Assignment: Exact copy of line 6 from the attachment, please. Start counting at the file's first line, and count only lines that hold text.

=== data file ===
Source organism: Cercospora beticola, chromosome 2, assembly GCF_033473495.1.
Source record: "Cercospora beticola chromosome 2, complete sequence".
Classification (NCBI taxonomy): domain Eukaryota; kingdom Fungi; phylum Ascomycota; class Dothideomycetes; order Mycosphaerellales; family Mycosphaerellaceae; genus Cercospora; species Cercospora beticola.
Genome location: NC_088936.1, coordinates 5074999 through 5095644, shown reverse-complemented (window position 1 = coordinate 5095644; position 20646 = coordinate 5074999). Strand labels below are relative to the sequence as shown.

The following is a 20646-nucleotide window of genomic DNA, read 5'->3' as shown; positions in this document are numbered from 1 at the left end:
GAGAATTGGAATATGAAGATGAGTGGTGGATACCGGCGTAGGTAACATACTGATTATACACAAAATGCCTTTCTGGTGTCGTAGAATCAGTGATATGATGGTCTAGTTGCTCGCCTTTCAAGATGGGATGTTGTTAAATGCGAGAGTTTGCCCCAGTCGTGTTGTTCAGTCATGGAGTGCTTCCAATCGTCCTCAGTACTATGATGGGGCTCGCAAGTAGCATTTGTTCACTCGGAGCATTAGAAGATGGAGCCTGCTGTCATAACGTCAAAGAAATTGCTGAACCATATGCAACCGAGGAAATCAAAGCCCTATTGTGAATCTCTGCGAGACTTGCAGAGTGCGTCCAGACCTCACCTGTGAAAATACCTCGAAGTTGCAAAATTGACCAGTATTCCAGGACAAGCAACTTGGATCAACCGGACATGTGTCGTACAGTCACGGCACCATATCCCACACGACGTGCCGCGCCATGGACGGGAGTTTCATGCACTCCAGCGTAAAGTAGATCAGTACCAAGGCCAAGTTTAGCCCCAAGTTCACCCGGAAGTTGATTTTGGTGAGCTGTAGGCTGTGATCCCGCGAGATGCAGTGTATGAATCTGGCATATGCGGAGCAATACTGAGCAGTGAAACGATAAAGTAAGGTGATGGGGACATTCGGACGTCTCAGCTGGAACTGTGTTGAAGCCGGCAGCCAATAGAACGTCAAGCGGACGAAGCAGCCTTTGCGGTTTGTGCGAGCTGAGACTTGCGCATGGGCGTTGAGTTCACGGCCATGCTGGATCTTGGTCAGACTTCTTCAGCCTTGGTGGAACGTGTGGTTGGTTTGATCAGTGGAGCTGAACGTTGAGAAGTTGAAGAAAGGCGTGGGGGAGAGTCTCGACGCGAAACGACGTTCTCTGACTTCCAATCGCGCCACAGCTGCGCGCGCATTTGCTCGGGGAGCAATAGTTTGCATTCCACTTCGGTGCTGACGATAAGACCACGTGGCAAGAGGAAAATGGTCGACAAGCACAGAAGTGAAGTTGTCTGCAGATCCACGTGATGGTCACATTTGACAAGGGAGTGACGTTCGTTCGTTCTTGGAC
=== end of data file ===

GAGAATTGGAATATGAAGATGAGTGGTGGATACCGGCGTAGGTAACATACTGATTATACACAAAATGCCTTTCTGGTGTCGTAGAATCAGTGATATGATGGTCTAGTTGCTCGCCTTTCAAGATGGGATGTTGTTAAATGCGAGAGTTTGCCCCAGTCGTGTTGTTCAGTCATGGAGTGCTTCCAATCGTCCTCAGTACTATGATGGGGCTCGCAAGTAGCATTTGTTCACTCGGAGCATTAGAAGATGGAGCCTGCTGTCATAACGTCAAAGAAATTGCTGAACCATATGCAACCGAGGAAATCAAAGCCCTATTGTGAATCTCTGCGAGACTTGCAGAGTGCGTCCAGACCTCACCTGTGAAAATACCTCGAAGTTGCAAAATTGACCAGTATTCCAGGACAAGCAACTTGGATCAACCGGACATGTGTCGTACAGTCACGGCACCATATCCCACACGACGTGCCGCGCCATGGACGGGAGTTTCATGCACTCCAGCGTAAAGTAGATCAGTACCAAGGCCAAGTTTAGCCCCAAGTTCACCCGGAAGTTGATTTTGGTGAGCTGTAGGCTGTGATCCCGCGAGATGCAGTGTATGAATCTGGCATATGCGGAGCAATACTGAGCAGTGAAACGATAAAGTAAGGTGATGGGGACATTCGGACGTCTCAGCTGGAACTGTGTTGAAGCCGGCAGCCAATAGAACGTCAAGCGGACGAAGCAGCCTTTGCGGTTTGTGCGAGCTGAGACTTGCGCATGGGCGTTGAGTTCACGGCCATGCTGGATCTTGGTCAGACTTCTTCAGCCTTGGTGGAACGTGTGGTTGGTTTGATCAGTGGAGCTGAACGTTGAGAAGTTGAAGAAAGGCGTGGGGGAGAGTCTCGACGCGAAACGACGTTCTCTGACTTCCAATCGCGCCACAGCTGCGCGCGCATTTGCTCGGGGAGCAATAGTTTGCATTCCACTTCGGTGCTGACGATAAGACCACGTGGCAAGAGGAAAATGGTCGACAAGCACAGAAGTGAAGTTGTCTGCAGATCCACGTGATGGTCACATTTGACAAGGGAGTGACGTTCGTTCGTTCTTGGAC